Abol Hassan Bani Sadr, who has emerged as the most powerful layman in Iran under Ayatollah Ruhollah Khomeini, wants to model the Iranian economy on a 16th century Persian kingdom that he says was an Islamic cradle-to-grave welfare state.
Bani-Sadr, a member of the ruling Revolutionary Council, the de facto foreign minister and the economic overlord of the government, is a French-educated academic economist who claims that Islam provides all the economic answers to man's plight that have escaped solution both by Marxism and capitalism.
There hardly seems to be an important topic from the role of women in society to the reorganization of the army on which this voluble cross between a religious mystic and an intellectual politician does not seem to have formed a strong opinion.
His bifocals and Charlie Chaplin mustache seem to give the 46-year-old Bani-Sadr the air of an Iranian Leon Trotsky. He is the most radical of Khomeini's major nonclerical disciples.
Interviewed in April in his spacious, comfortably furnished middle-class apartment in Tehran, Bani-Sadr claimed to have collected all the answers to Iran's problems and to have provided the stragety that overturned the shah's regime.
He brought out a wooden card-file box, saying, "Here is an x-ray of Iranian society. Everything is in here, all the facts. I have many more boxes like this."
With the contents of the boxes, he said, he was able to predict the crisis of the old regime.
"I proposed the apropriate methods of struggle," he said. "Never before in history was a struggle waged on the basis of all the weak points of a regime. I proposed it."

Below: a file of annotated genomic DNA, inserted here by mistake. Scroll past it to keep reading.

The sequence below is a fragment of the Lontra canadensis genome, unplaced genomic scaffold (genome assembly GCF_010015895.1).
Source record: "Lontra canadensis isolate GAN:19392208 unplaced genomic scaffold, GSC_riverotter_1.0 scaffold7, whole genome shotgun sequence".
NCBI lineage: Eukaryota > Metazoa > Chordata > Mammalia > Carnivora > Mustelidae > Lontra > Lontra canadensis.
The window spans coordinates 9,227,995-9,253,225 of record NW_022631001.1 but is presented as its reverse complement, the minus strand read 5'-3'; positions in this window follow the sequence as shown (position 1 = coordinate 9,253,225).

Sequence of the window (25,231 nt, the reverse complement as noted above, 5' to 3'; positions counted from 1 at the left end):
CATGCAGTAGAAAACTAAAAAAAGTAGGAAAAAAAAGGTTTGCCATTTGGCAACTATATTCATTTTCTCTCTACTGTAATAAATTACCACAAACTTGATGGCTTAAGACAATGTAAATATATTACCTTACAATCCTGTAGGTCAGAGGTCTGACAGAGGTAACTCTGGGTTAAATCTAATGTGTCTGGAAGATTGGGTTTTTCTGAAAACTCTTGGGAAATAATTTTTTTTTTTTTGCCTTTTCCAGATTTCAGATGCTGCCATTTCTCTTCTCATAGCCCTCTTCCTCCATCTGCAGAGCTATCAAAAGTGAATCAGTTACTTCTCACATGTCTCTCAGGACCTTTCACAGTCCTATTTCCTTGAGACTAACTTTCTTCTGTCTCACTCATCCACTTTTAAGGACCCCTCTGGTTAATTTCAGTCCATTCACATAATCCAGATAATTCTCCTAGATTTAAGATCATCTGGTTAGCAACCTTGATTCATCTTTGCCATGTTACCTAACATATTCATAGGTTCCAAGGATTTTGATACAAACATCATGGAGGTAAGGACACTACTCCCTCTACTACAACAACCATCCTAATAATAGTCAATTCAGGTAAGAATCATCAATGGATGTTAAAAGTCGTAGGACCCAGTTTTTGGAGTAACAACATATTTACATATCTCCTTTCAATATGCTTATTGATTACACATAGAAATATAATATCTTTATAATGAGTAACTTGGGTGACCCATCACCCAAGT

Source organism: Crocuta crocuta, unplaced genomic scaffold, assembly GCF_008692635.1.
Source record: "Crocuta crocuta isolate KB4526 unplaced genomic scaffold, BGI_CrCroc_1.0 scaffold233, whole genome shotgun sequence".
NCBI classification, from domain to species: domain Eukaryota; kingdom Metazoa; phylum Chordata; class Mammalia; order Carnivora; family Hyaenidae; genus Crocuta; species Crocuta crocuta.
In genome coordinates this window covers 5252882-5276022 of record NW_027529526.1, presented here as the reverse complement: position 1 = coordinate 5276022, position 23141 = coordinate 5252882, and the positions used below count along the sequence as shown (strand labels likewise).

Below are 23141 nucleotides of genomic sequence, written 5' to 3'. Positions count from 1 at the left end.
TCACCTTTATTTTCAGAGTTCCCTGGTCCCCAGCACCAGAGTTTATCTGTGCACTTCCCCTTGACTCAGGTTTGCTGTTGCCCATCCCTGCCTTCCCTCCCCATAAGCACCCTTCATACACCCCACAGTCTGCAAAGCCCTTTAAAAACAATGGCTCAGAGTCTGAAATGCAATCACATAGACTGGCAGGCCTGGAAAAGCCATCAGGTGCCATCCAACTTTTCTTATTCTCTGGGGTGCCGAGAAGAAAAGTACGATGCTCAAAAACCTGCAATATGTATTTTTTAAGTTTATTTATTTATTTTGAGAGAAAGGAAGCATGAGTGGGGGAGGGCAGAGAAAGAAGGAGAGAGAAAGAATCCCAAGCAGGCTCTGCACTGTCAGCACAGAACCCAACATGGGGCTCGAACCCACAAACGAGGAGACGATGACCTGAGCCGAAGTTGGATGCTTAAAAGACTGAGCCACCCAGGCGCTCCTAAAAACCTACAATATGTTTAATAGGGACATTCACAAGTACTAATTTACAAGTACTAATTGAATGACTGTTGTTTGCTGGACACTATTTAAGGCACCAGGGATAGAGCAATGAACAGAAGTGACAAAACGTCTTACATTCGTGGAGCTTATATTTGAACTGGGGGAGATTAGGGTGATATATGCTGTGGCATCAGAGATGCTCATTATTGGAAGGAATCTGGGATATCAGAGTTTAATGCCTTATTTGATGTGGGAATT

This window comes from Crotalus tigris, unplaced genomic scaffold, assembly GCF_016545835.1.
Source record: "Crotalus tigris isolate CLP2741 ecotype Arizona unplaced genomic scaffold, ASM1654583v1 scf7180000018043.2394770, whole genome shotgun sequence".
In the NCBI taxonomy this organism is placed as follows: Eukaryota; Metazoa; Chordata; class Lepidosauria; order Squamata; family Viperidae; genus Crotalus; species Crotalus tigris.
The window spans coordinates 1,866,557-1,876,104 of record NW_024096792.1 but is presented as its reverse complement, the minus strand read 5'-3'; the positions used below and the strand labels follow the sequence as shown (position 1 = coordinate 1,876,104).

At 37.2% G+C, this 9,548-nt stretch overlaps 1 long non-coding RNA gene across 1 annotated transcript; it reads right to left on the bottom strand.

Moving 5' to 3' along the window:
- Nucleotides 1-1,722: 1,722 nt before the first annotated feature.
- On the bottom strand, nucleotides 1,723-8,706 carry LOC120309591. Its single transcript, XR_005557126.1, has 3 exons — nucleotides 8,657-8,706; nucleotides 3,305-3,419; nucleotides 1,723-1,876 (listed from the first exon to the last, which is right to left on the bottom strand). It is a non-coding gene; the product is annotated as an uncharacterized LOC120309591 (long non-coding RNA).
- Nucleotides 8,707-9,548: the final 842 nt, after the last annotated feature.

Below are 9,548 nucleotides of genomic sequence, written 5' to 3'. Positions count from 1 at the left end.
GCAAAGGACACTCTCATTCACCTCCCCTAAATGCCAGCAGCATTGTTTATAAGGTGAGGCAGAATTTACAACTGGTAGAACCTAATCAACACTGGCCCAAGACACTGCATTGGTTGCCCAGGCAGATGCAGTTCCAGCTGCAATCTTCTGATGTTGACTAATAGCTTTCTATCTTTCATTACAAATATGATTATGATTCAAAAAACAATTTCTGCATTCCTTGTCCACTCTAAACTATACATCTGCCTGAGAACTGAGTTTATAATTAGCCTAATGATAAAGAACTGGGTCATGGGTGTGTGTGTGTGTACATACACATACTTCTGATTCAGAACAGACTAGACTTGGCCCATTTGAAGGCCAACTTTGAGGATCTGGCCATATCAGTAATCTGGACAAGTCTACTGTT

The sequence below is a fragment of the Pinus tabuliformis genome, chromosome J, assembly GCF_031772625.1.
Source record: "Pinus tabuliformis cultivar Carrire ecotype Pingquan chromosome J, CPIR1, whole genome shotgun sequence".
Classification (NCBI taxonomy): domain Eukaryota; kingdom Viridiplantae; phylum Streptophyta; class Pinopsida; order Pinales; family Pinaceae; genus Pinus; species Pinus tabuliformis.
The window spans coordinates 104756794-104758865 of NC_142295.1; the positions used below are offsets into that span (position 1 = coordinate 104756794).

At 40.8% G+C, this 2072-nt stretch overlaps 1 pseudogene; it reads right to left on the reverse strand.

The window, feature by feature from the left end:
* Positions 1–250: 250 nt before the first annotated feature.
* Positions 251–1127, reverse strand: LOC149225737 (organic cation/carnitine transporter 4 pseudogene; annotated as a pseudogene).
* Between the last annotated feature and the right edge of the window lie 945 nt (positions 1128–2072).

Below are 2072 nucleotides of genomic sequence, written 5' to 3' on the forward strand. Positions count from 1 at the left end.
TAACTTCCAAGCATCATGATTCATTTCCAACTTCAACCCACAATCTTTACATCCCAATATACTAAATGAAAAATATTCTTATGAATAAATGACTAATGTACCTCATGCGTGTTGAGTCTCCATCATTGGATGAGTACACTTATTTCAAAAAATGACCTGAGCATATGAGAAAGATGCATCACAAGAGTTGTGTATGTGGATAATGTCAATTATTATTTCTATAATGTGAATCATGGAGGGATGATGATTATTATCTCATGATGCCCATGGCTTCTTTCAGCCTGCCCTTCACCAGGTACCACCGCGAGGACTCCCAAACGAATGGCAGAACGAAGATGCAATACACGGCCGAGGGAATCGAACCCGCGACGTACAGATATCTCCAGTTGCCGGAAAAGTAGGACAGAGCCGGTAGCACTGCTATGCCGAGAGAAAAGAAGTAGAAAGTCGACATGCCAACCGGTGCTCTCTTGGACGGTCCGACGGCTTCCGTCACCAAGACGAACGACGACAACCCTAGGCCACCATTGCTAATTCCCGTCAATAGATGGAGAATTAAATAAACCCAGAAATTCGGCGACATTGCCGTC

Asked how the boxes had led him to outline the struggle, he said he had crossed-indexed everything in the Moselm holy book, the Koran, about the Organization of society.
"For example, I have all that has been said on the Islamic model of marriage," he said.
Just that week, he had been on television talking to a group of young people. A young woman wearing a traditional Moslem head scarf said that she did not previously cover her hair, but had been told since the revolution that women's hair gives off rays that are harmful to men. She asked whether this was true.
Bani-Sadr answered that women's hair gives them power over men and that if everyone is to be equal, any factor that gives anyone ascendancy over someone else must be eliminated. Ideally, he said, everyone should be dressed alike and the garments of men and women should be indistinguishable.
Bani-Sadr said that Karl Marx had not understood that once economic inequalities are eliminated, other inequalities -- "beauty, age, intelligence" -- crop up.
"We want a society," he said, "where power relations are elimated, a society where the material aspect is not cut off from spirtuality. We will find a way out of the Marxist-capitalist impasse."
He added: "Equality is possible in the movement, but not in the function. In infinity, total equality is reached. It is a dialectical process." He did not explain.
As he spoke, a middle-aged woman in a headscarf padded back and forth in stocking feet serving the small glasses of tea and sugar that are essential to any discussion in Iran. Overhead glistened a large copper art deco chandelier featuring about half a dozen mermaids with prominent breasts.